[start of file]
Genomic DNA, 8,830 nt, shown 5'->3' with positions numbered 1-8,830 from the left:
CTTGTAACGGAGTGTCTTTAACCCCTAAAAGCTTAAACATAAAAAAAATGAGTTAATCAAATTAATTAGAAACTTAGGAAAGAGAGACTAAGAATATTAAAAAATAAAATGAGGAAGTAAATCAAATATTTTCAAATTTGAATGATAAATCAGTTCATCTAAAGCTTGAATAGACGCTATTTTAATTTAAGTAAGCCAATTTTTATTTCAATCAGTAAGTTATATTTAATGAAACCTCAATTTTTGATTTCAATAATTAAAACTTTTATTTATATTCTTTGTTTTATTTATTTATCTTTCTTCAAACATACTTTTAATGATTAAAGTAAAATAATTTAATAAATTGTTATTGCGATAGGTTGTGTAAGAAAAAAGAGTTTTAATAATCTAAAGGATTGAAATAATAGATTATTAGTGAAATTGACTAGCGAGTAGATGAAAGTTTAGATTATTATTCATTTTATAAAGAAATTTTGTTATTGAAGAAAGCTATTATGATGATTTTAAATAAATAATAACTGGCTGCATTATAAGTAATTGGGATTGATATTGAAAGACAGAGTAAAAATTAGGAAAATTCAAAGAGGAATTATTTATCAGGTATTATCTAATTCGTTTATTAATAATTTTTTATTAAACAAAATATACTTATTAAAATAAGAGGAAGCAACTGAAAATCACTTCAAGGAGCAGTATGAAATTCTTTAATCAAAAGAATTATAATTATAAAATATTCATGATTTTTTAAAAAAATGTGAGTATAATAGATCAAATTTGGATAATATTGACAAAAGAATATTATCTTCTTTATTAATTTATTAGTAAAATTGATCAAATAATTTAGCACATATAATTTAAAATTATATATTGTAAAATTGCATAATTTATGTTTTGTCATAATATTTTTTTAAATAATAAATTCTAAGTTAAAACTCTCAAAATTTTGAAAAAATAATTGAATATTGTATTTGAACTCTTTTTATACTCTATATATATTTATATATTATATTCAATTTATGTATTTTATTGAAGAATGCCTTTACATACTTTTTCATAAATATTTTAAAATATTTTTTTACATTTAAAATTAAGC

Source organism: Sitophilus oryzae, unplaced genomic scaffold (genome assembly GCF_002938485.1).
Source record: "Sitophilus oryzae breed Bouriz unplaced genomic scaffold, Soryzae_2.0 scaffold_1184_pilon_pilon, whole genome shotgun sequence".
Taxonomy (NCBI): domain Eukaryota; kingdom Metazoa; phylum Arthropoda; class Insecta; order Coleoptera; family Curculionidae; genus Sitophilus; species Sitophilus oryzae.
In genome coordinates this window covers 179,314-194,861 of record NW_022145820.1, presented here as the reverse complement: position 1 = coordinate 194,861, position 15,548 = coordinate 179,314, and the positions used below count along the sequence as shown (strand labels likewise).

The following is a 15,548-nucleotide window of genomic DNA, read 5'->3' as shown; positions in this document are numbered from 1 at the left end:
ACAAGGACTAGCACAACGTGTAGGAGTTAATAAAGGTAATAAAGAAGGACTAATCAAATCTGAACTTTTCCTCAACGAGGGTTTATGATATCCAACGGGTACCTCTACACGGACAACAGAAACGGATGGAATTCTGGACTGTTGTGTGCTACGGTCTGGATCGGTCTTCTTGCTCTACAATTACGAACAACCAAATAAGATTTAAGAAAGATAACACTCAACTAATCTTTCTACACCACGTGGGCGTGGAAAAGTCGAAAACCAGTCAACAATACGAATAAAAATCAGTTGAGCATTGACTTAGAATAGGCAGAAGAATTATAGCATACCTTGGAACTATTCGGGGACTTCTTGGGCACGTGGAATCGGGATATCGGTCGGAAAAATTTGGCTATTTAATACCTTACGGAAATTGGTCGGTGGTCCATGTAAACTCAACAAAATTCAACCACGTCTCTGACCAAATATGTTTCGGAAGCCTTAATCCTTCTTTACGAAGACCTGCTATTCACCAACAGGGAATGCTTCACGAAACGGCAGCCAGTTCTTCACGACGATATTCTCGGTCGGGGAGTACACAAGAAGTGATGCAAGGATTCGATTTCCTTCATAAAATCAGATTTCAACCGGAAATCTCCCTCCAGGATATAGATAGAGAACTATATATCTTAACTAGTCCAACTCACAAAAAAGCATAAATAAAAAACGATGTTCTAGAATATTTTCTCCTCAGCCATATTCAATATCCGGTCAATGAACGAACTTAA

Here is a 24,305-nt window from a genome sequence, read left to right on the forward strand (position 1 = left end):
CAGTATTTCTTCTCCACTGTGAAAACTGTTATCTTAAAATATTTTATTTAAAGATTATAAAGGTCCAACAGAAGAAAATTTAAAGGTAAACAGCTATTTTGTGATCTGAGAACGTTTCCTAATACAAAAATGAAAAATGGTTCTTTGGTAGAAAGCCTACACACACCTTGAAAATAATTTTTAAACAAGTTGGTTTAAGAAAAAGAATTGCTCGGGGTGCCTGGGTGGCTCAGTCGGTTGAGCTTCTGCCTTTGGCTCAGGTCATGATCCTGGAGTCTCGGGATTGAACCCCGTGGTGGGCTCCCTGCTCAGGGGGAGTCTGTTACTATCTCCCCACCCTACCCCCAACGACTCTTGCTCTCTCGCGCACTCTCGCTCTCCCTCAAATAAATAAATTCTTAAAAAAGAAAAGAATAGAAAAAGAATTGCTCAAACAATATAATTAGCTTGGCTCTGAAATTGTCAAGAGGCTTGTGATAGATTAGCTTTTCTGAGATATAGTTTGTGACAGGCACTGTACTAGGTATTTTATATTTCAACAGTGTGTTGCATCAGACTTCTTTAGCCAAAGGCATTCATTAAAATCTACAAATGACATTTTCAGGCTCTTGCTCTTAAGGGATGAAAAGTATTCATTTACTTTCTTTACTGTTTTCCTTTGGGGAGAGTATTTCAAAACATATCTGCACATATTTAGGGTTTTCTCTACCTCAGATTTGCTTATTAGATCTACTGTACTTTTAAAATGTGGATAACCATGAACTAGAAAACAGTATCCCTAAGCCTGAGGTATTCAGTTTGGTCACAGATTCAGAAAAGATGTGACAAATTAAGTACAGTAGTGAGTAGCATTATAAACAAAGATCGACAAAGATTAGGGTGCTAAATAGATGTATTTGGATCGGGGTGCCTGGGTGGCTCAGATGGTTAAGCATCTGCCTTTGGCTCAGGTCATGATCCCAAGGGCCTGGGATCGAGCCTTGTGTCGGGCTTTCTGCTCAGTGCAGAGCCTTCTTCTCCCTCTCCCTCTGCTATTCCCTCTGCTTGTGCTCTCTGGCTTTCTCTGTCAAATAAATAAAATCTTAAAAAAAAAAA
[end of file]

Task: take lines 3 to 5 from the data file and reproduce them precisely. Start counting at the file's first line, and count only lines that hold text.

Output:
Source organism: Sitophilus oryzae, unplaced genomic scaffold (genome assembly GCF_002938485.1).
Source record: "Sitophilus oryzae breed Bouriz unplaced genomic scaffold, Soryzae_2.0 scaffold_1184_pilon_pilon, whole genome shotgun sequence".
Taxonomy (NCBI): domain Eukaryota; kingdom Metazoa; phylum Arthropoda; class Insecta; order Coleoptera; family Curculionidae; genus Sitophilus; species Sitophilus oryzae.